None of us will escape the experience of personal loss, illness, aging, or mortality. Yet, psychoanalysis seems to shy away from a discussion of these core human experiences. Existential vulnerability is painful and we all avoid this awareness in different ways. However, when analysts fail to explore the topic of mortality, their own and their patients, they may foreclose an important exploration and short-change patient and therapist. Entering Night Country focuses on the existential condition, and explores how it penetrates professional lives, analytic work, and theoretical formulations.
Each chapter explores this topic, shifting the lens from analytic process, to include theoretical assumptions, and professional communities. Stephanie Brody shows how the analytic process is a journey, no less profound than the epic journeys depicted in the classic literature of Homer and repeated in the patient’s own heroic and painful stories. Weaving literary references into the clinical experience of psychoanalysis, Brody reveals the transformative power of the analytic process for the patient and for the analyst. By relating the ancient past to our current struggles, psychoanalyst and patient together are guided to a destination, a life of meaning in the universe of possibilities.
Clinical vignettes and personal reflections intersect with motifs from the epic poems and fantasy fiction, where the despair of loss and trauma do not extinguish the wish for change and the search for intimacy. Entering Night Country highlights the common themes that arise for patient and analyst as any person entering an unknown territory. It is intended for psychoanalysts, psychoanalytically oriented psychotherapists, and mental health clinicians. It will also be accessible to those outside the clinical profession, even to individuals who have little understanding of psychoanalysis.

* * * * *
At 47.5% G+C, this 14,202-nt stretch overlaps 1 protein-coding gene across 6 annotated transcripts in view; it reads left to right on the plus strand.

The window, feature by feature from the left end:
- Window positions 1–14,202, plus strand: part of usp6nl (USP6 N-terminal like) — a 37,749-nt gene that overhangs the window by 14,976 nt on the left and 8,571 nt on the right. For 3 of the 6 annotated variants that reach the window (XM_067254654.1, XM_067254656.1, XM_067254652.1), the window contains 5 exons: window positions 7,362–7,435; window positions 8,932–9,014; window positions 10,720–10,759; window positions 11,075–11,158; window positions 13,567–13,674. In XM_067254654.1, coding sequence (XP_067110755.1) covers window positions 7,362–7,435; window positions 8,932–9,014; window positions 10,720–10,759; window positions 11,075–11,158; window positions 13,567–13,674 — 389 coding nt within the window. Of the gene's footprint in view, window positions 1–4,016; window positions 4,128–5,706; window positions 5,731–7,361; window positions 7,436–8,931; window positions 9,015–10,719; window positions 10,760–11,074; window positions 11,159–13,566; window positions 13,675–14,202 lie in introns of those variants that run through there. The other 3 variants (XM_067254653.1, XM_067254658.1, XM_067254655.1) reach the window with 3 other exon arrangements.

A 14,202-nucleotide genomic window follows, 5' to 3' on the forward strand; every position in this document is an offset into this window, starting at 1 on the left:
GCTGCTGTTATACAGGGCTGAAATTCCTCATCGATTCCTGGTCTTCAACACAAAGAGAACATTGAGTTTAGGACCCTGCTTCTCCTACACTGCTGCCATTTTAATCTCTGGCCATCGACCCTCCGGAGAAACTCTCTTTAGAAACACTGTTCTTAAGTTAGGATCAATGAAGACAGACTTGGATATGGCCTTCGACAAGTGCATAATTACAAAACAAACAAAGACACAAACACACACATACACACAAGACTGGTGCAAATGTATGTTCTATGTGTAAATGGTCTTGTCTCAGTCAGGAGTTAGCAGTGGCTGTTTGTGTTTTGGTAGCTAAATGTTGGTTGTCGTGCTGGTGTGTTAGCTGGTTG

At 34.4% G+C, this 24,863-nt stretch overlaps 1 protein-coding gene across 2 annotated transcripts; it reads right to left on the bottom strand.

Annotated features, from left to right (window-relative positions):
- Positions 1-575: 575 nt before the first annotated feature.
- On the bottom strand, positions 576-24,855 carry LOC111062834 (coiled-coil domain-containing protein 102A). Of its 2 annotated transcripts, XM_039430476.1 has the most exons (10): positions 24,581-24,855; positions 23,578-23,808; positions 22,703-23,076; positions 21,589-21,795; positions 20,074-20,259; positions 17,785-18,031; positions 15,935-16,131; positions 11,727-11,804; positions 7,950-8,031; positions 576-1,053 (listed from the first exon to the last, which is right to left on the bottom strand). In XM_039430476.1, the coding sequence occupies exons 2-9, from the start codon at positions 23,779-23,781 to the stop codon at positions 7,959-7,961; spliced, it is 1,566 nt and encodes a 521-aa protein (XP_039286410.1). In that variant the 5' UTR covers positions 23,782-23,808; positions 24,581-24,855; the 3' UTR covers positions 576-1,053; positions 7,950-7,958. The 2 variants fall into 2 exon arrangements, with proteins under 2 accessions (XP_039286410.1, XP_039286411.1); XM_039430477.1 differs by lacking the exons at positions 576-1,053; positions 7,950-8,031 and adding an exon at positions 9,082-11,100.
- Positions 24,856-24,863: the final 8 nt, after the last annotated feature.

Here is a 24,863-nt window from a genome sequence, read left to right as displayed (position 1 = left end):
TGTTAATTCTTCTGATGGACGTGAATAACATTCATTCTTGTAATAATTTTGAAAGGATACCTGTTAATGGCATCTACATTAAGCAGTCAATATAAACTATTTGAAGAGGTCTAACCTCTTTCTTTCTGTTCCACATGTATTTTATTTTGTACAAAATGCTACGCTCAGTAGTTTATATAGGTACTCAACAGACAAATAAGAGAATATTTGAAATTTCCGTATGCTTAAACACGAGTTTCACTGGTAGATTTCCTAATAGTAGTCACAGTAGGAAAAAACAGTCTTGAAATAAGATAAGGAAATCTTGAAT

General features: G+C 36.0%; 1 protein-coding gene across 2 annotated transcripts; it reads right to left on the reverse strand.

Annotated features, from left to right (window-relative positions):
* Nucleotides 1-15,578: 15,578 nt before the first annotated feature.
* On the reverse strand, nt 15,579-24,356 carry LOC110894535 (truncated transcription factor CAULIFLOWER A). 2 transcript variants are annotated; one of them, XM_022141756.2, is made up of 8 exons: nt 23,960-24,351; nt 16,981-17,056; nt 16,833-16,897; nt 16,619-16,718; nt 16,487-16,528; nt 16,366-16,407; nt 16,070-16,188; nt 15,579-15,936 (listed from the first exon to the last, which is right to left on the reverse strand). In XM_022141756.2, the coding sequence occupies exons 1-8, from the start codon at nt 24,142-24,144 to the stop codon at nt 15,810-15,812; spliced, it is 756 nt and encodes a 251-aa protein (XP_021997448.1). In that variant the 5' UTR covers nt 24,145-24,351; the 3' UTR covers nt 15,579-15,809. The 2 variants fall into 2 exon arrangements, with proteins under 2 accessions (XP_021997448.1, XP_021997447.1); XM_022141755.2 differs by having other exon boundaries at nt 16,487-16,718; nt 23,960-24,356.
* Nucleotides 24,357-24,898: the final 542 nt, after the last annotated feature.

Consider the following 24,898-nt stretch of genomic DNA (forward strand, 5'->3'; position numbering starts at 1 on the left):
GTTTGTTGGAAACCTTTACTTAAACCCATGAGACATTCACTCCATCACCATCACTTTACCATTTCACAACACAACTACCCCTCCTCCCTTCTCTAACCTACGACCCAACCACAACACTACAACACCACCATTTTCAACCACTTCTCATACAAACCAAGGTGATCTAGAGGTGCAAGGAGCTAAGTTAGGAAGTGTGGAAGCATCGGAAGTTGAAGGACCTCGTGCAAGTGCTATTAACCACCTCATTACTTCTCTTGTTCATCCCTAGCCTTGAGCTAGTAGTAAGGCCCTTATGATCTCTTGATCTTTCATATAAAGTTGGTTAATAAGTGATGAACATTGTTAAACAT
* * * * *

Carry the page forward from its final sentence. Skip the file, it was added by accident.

Psychoanalysis is a voyage through paradoxical, transitional space, real and unreal, personal and professional, serious and playful, hyper-real and make believe, exhilarating and mournful. In this extraordinarily well-written and deeply moving book, Stephanie Brody guides the reader on a feelingful and evocative journey through liminal psychoanalytic space searching for the pearls of change and meaning and pausing long enough to take in the poignancy of each existential moment of vulnerability and loss. - Lewis Aron, Ph.D. is director, New York University Postdoctoral Program in Psychotherapy & Psychoanalysis
This is an unusual and deeply rewarding book. Although psychoanalysis was, in a sense, founded on myth (Oedipus) and on narratives (free association) Stephanie Brody takes us on a new, deep and intense voyage through many mythic narratives. This is not tourism. It is more like battle, ordeal, service to ideals of care, and witnessing.
This is an exquisitely written book. It is a pleasure to read and so to encounter with grace and kindness the hard stories of our clinical work. As in the stories in classical myth, a clinical journey is full of trap doors, knives, cuts, battles, and ordeals of loss and suffering. The analyst must risk deep disruption along with, though also differently from, the analysand.